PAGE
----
3. Puree the flesh: Either eat the roast pumpkin straight away or make pumpkin puree with a potato ricer or masher or blitz in a food processor (you could also boil the flesh for around 15 minutes until just tender and puree it instead) – either way, it makes a wonderful side dish for roast chicken or a delicious Autumnal pie. "With the puree, simply heat it up, add a knob of butter and black pepper and serve it as ‘Monster Mash," suggests Imogen. "You could also use it to make a fabulous soup, a pumpkin pie, Harry Potter’s favourite pumpkin pasties, or even pumpkin bread."
  4. Cook the peel: If you do decide to boil the pumpkin flesh, you will have to peel it first (as we've established, you don't need to do this before roasting). And even discarded pumpkin peel needn't go to waste as it can be used to make tasty baked crisps. Sprinkle the peel with salt and a drizzle of olive oil and bake for around 25 mins on the top rack of the oven at 200°C until crisp.

frozen chunks of pumpkin

Chop your leftover pumpkin into cubes and freeze in a freezer bag

(Image credit: Getty)

How do you store leftover pumpkin?

"If you are not carving the pumpkins and simply displaying them whole, then they will last in a cool dry place for weeks. But if you are carving, cut a round hole around the stalk, revealing at least an inch of fabulous flesh that can easily be cut from the skin. 

Put this straight into either a freezer bag or a roasting tin I prefer to freeze pumpkin cooked and pureed as it takes up less space and is easier to use when you need it," says Imogen Tinkler. 

"Put it into freezer bags and store in the freezer for up to three months." Once defrosted at room temperature, use it in your recipe of choice, or even as it is, as baby food for your little one when you're weaning them.

If you've done your best carving work for Halloween, after displaying your pumpkin, it will keep in the fridge for a couple of days. After that, it may start to show signs of mould or begin to soften, at which point it should be put out for the birds or composted.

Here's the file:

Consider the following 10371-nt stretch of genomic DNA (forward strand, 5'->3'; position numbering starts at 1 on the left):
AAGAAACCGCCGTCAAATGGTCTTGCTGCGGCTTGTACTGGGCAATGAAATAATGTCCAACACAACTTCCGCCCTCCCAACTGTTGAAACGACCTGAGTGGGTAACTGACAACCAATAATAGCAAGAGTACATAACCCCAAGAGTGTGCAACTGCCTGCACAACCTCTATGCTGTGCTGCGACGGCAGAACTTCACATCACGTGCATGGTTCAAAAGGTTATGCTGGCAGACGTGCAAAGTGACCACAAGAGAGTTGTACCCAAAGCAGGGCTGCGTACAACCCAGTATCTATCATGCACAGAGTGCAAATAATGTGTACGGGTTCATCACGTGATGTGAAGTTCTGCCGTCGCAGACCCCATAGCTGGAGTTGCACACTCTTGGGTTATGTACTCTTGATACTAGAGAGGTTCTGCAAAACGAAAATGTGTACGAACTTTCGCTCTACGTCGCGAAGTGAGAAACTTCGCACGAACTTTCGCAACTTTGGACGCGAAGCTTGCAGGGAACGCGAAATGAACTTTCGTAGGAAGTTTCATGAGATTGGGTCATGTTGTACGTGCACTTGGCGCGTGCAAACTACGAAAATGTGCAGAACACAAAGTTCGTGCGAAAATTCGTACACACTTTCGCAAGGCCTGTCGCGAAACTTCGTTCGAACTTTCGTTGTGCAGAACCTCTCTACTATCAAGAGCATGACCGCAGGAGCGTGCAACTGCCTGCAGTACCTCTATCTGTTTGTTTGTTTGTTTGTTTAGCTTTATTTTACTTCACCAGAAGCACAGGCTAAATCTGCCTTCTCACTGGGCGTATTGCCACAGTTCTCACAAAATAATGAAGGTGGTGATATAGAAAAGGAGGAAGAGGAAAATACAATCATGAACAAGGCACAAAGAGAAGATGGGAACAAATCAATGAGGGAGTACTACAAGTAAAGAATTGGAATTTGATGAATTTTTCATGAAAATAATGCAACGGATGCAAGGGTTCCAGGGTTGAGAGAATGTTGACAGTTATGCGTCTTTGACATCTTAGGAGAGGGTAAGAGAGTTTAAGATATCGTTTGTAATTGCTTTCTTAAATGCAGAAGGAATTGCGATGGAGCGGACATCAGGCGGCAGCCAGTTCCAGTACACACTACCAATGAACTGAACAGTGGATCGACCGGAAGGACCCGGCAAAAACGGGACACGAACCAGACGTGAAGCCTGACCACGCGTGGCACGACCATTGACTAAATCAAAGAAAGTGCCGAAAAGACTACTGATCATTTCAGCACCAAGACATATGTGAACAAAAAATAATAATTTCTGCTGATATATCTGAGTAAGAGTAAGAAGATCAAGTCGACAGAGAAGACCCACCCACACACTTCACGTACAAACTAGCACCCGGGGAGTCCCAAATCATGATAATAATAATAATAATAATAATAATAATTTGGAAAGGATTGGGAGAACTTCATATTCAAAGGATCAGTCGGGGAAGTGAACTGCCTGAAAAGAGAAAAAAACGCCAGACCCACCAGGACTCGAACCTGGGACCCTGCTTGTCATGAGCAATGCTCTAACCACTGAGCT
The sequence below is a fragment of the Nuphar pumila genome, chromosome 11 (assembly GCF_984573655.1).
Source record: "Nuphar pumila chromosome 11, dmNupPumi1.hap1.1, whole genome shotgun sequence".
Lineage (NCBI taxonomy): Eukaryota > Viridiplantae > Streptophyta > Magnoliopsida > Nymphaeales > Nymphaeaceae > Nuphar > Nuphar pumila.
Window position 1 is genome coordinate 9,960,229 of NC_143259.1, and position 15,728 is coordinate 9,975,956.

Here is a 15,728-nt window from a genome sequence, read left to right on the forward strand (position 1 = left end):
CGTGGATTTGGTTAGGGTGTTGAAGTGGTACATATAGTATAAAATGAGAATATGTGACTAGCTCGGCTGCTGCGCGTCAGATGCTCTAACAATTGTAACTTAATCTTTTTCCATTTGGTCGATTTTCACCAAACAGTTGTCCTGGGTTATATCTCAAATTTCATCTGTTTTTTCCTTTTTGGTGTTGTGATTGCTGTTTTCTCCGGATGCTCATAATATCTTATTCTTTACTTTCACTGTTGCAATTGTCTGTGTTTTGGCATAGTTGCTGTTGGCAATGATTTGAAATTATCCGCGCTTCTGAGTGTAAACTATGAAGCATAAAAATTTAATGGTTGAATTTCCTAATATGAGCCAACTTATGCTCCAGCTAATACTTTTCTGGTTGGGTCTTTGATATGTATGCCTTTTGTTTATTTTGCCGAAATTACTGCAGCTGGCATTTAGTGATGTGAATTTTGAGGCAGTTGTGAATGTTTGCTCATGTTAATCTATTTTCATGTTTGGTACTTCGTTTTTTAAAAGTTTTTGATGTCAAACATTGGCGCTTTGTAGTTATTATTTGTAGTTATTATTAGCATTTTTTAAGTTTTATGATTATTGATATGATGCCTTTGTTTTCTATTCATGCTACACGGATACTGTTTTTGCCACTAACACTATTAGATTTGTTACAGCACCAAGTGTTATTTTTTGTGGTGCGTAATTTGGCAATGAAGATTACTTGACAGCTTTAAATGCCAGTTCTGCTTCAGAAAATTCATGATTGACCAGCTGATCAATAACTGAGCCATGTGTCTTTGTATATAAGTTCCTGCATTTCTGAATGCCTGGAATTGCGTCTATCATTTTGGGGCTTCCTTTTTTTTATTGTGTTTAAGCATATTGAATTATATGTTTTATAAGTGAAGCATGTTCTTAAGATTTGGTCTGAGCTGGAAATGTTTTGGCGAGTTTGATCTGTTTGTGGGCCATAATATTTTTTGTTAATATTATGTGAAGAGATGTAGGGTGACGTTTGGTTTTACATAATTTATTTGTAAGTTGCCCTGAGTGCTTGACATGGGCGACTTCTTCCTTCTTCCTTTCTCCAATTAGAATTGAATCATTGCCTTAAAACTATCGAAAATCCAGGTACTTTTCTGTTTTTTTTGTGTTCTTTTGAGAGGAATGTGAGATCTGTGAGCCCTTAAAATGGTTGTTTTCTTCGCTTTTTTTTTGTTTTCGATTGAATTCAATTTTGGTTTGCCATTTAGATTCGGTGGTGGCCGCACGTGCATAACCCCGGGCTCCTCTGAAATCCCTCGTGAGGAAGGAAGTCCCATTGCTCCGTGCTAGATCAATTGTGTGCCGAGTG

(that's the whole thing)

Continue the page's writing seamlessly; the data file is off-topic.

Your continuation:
Pumpkin FAQs

1. Can you eat leftover pumpkin?

Yes, absolutely, you can eat leftover pumpkin. As we've shown in this guide, it can be made into pumpkin soup, added to pumpkin curry, and even put into lasagnes and other pasta dishes. And then there are the sweet uses for leftover pumpkin – from the classic, all-American pumpkin pie to lesser-known uses such as making it an ingredient in cupcakes or cheesecakes.

You can in fact eat pumpkin and pumpkin seeds raw, as both are bursting with an array of nutrients which the majority are lost when cooking. If you're not a fan of the texture and taste of raw pumpkin, however, roasting or steaming pumpkin is the most nutritional way to cook it.

2. How long is leftover pumpkin good for?

Leftover raw pumpkin is good for around 2-3 days, though it could stay fresh a few days longer if you store it in the fridge. This is for carved pumpkins – if you display them whole, however, they will last in a cool dry place for several weeks once bought from the supermarket or picked at your local pumpkin patch.

Cooked pumpkin can last up to 7 days if stored in an airtight container in the fridge. If you've added your pumpkin to a pumpkin pie or cupcakes for example, this time frame may vary as there are other ingredients involved so follow each individual recipe's advice regarding best-before dates.